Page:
The EDPB took an arguable position on a few aspects regarding data transfers covered by its draft guidelines on the interplay between Article 3 and Chapter V of GDPR.
On November 19, 2021, the European Data Protection Board (‘EDPB ‘) published its draft Guidelines 05/2021 on the interplay between the application of Article 3 and the provisions on international transfers as per Chapter V of the GDPR.
According to the extraterritoriality principle, the Guidelines address a tricky issue as to whether there is an actual data transfer when the GDPR directly applies. To assist with this, the Guidelines provide a set of criteria that qualify data processing as a transfer, alongside examples of specific processing.
These guidelines were eagerly expected after the new Standard Contractual Clauses for data transfers that cover several additional scenarios not previously tackled by the legacy SCCs.
The most interesting takeaways from the EDPB guidelines can be summarized as follows:
- A data transfer does NOT OCCUR where the data are disclosed directly by the data subject (e.g. a social media user) to the non-EU entity, as there is no controller or processor sending or making the data available, and therefore Chapter V does not apply. However, the recipient will still need to assess whether its processing operations are subject to the GDPR according to Article 3(2), and therefore whether any onward transfer by the recipient implies a data transfer subject to Chapter V of the GDPR – This position was an expected view, so nothing new to report ✅
- A data DOES OCCUR when a processor in the EU sends data (including data relating to non-EU data subjects) back to its controller in a third country, through a ‘reverse’ disclosure of data from the EU processor back to the controller – This position was expected, but it risks to discriminate EU service/software providers since they will have to comply with a more stringent regime than non-EU competitors 🆘
- A data transfer does NOT OCCUR if the sender and the recipient are not different controllers/processors. For instance, if an employee of an EU established company travelling overseas and remotely accessing and processing personal data on the company databases will not constitute a transfer, given an employee is an integral part of the controller company and the disclosure is therefore carried out within the same controller. However, due to the conflicting local laws, the company must ensure GDPR compliance also concerning the article 32 GDPR measures – This position was an expected view, so nothing new to report ✅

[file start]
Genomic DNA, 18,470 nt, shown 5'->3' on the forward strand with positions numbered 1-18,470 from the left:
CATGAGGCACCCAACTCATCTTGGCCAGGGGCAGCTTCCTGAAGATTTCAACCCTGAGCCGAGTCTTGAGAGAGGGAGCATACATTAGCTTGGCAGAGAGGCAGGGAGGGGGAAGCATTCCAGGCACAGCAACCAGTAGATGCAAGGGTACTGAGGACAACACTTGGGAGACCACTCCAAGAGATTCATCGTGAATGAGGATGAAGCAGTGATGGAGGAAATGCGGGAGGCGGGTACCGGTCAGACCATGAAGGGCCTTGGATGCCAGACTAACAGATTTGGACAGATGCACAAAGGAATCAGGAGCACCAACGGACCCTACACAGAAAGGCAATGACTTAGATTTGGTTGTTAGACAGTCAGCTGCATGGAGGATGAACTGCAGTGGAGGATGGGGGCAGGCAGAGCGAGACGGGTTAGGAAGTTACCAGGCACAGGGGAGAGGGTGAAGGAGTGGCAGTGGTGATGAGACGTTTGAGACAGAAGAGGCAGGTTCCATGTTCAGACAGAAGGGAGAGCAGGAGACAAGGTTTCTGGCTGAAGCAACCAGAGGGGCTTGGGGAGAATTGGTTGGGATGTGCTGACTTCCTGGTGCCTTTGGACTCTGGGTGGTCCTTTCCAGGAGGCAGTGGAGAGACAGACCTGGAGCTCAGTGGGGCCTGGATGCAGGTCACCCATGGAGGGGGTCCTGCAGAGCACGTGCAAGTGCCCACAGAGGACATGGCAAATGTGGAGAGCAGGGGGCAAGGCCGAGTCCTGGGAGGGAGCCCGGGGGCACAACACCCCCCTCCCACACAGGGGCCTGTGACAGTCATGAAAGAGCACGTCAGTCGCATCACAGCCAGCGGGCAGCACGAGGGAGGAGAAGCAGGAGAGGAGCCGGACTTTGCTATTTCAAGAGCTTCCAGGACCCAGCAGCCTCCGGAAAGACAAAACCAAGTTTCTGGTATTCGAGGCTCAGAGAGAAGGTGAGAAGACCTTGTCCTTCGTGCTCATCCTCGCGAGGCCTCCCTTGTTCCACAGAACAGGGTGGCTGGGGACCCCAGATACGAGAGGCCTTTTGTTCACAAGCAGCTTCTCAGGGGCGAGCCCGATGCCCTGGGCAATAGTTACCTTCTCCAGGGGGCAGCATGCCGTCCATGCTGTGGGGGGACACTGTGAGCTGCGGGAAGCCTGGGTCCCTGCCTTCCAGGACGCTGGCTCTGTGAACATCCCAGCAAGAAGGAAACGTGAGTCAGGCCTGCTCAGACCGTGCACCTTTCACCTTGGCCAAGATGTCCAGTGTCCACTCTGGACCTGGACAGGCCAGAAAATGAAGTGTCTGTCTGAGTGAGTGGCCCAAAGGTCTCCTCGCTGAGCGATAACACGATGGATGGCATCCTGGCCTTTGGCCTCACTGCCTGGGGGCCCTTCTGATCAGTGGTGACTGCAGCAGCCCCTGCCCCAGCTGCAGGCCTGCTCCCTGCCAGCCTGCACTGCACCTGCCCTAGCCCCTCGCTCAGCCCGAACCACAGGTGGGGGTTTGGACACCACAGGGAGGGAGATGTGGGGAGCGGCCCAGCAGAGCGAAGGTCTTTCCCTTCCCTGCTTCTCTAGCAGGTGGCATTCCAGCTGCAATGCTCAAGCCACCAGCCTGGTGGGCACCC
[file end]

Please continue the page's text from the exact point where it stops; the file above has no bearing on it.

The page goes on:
- A data transfer DOES OCCUR among entities that form part of the same corporate group as they may qualify as separate controllers or processors. Therefore intra-group data disclosures may constitute transfers of personal data – This aspect is often neglected, with infra-group data transfer agreements that either are not in place at all or whose terms are extremely broad and easily challengable. An accurate mapping of data flows is crucial to address this aspect 🆘
- A data transfer DOES OCCUR when the importer is in a third country or is an international organization, irrespective of whether or not this importer is subject to the GDPR in respect of the given processing in accordance with Article 3 – This view appears to move away from the ‘GDPR bubble’ concept suggested in the European Commission’s Standard Contractual Clauses at Recital 7, which state that the SCCs “may be used for such transfers only to the extent that the processing by the importer does not fall within the scope of [GDPR]”. The EDPB acknowledges that the current SCCs do not apply to this scenario, even arguing that a new type of SCCs might be necessary. This position is arguable since it is against the whole rationale behind the GDPR and leaves companies without an appropriate tool to address data transfers. I hope that this position will be revised in the final version of the guidelines, but in the meantime, it created a situation of “panic” within corporations 🆘
The Guidelines are subject to a public consultation ending on January 31 2022 and will be applicable following publication. The Guidelines, which are not legally binding, but provide mere guidance. However, practical implementation of certain aspects of the Guidelines may be a challenge.
Maybe these guidelines are among the most controversial that have been issued during the last years. The previous years’ experience shows that the EDPB rarely revised its draft guidelines in a relevant manner. But relevant economic reasons might be in place, so I expect several corporations to join the consultation.
On a similar topic, you may find interesting the infographic that my DLA Piper teammates created to guide on the usage of Standard Contractual Clauses.